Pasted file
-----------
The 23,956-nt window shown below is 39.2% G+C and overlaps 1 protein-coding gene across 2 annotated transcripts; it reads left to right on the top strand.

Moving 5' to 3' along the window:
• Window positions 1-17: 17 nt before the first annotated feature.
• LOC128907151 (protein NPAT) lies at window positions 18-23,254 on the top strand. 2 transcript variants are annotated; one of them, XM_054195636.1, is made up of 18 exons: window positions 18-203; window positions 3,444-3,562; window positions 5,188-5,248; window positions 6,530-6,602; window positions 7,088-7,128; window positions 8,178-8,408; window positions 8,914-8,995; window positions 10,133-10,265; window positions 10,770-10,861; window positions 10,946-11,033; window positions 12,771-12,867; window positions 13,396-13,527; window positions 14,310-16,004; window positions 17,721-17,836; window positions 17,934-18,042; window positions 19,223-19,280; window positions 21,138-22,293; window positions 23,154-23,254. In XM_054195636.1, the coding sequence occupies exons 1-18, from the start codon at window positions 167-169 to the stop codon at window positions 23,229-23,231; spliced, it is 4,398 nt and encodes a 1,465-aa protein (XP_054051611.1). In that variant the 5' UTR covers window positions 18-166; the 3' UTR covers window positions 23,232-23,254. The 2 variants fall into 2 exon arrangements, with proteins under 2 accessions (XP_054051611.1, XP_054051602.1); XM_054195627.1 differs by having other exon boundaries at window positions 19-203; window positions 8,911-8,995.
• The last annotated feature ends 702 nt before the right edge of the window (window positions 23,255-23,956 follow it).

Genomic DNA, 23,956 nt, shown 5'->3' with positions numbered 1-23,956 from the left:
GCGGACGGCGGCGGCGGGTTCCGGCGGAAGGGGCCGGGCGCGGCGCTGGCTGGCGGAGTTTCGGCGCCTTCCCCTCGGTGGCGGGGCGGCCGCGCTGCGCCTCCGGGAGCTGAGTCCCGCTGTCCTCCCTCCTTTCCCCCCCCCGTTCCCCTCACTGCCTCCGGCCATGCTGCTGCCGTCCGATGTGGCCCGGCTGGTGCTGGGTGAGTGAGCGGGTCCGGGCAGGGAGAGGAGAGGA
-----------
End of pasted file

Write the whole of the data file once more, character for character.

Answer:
The 23,956-nt window shown below is 39.2% G+C and overlaps 1 protein-coding gene across 2 annotated transcripts; it reads left to right on the top strand.

Moving 5' to 3' along the window:
• Window positions 1-17: 17 nt before the first annotated feature.
• LOC128907151 (protein NPAT) lies at window positions 18-23,254 on the top strand. 2 transcript variants are annotated; one of them, XM_054195636.1, is made up of 18 exons: window positions 18-203; window positions 3,444-3,562; window positions 5,188-5,248; window positions 6,530-6,602; window positions 7,088-7,128; window positions 8,178-8,408; window positions 8,914-8,995; window positions 10,133-10,265; window positions 10,770-10,861; window positions 10,946-11,033; window positions 12,771-12,867; window positions 13,396-13,527; window positions 14,310-16,004; window positions 17,721-17,836; window positions 17,934-18,042; window positions 19,223-19,280; window positions 21,138-22,293; window positions 23,154-23,254. In XM_054195636.1, the coding sequence occupies exons 1-18, from the start codon at window positions 167-169 to the stop codon at window positions 23,229-23,231; spliced, it is 4,398 nt and encodes a 1,465-aa protein (XP_054051611.1). In that variant the 5' UTR covers window positions 18-166; the 3' UTR covers window positions 23,232-23,254. The 2 variants fall into 2 exon arrangements, with proteins under 2 accessions (XP_054051611.1, XP_054051602.1); XM_054195627.1 differs by having other exon boundaries at window positions 19-203; window positions 8,911-8,995.
• The last annotated feature ends 702 nt before the right edge of the window (window positions 23,255-23,956 follow it).

Genomic DNA, 23,956 nt, shown 5'->3' with positions numbered 1-23,956 from the left:
GCGGACGGCGGCGGCGGGTTCCGGCGGAAGGGGCCGGGCGCGGCGCTGGCTGGCGGAGTTTCGGCGCCTTCCCCTCGGTGGCGGGGCGGCCGCGCTGCGCCTCCGGGAGCTGAGTCCCGCTGTCCTCCCTCCTTTCCCCCCCCCGTTCCCCTCACTGCCTCCGGCCATGCTGCTGCCGTCCGATGTGGCCCGGCTGGTGCTGGGTGAGTGAGCGGGTCCGGGCAGGGAGAGGAGAGGA